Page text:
Exit’s Anti-Drugs Campaign is Just Virtue-Signaling

This tagline is followed by billboards showing the same tagline together with graphic images of where users' drugs quite possibly do come from - including sellers' hairy bottoms and filthy underwear. A message reminds people that drugs are often transported to users via such horrible channels, so everyone should stay off them.

The second part of the website, tagged "Now seriously", then provides certain information on some of the commonly used substances, and sketchy statistics on their likely results, albeit without any listed sources. Controversial claims include LSD "flashbacks", that users' IQs drop due to cannabis use and linking the presence of THC in the blood of some people who committed suicide.

The Exit festival started in the summer of 2000, in the wake of the democratic movement that would topple the regime in Serbia of Slobodan Milosevic just a few months later.

The original 100-day festival, which was openly anti-Milosevic and represented an "Exit out of ten years of madness", finished just days before presidential elections that would mark the end of Milosevic's rule.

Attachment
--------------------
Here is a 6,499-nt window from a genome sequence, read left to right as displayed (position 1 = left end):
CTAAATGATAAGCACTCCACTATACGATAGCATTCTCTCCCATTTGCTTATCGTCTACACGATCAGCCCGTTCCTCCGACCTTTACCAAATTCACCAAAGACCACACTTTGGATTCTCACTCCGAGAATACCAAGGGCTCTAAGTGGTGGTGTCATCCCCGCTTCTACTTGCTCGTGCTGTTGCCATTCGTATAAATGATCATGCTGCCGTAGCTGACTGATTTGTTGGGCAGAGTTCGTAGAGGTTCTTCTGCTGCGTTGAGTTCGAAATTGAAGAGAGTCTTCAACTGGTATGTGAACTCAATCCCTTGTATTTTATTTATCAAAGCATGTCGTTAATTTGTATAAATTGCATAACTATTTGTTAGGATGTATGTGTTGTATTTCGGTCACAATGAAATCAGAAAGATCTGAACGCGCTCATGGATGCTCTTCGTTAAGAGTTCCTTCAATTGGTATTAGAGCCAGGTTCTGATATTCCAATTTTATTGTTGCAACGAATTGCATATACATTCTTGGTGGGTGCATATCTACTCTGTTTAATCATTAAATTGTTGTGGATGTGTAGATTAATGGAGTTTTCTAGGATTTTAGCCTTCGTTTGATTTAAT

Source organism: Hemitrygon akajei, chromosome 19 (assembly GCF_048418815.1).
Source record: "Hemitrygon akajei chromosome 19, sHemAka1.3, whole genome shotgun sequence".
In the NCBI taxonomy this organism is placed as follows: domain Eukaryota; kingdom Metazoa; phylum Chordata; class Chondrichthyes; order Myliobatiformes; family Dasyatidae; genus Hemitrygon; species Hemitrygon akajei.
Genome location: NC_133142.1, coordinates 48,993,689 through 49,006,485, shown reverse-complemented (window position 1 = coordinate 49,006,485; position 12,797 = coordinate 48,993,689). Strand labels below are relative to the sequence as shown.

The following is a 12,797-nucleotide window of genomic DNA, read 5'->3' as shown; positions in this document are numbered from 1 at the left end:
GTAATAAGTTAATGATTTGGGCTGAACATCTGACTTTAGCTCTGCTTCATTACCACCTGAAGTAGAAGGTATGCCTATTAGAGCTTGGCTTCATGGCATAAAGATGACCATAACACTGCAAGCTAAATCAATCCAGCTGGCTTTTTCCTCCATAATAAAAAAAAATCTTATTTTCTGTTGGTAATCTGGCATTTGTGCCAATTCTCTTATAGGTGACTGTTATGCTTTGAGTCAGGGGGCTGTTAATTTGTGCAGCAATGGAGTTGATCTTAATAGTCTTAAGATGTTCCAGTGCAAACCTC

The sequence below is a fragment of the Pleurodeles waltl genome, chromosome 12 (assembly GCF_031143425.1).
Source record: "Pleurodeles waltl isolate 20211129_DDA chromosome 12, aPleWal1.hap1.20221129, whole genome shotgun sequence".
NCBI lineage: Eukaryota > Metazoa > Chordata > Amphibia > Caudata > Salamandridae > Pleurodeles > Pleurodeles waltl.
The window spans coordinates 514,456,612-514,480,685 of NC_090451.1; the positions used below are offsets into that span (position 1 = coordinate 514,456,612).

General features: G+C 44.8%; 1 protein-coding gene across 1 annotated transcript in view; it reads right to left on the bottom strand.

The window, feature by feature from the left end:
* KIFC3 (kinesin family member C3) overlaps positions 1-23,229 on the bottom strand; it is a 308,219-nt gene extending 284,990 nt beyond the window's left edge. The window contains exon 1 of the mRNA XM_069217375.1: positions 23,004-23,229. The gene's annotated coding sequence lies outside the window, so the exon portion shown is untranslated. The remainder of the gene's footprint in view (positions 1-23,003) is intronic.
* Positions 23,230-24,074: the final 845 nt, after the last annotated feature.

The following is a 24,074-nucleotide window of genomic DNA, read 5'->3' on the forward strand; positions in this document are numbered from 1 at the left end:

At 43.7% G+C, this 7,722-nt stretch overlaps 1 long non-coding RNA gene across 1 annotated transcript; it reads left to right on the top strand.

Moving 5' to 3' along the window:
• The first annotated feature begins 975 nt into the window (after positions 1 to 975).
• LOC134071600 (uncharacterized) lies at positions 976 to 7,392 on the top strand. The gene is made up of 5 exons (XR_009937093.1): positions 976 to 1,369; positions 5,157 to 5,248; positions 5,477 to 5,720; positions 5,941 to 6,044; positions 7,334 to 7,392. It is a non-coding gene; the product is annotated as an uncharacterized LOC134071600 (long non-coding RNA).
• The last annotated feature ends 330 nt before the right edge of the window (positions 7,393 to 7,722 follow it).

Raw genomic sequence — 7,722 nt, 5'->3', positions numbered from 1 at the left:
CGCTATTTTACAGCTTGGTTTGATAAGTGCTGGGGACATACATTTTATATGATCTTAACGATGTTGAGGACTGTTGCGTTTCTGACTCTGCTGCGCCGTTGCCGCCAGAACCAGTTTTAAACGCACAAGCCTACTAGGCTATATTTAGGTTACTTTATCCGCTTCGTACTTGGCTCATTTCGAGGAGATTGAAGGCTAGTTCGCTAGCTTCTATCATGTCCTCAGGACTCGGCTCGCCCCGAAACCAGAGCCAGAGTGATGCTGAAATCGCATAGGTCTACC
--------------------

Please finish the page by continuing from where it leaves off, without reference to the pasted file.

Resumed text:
In the years to come, the festival became one of the biggest and best-known festivals in Southeast Europe, winning many awards and gaining a reputation worldwide.

For the regional audience, it was one of the few windows into global music culture, bringing artists who it was unthinkable would have come to play in Serbia only a few years earlier.

Likewise, local audiences had a chance to meet fellow festivalgoers from around the world at a time when travel and contact with foreigners was still quite scarce. Serbian nationals did not obtain access to the EU's passport-free Schengen area until in 2009.

Festival-goers pass through a gate at the...

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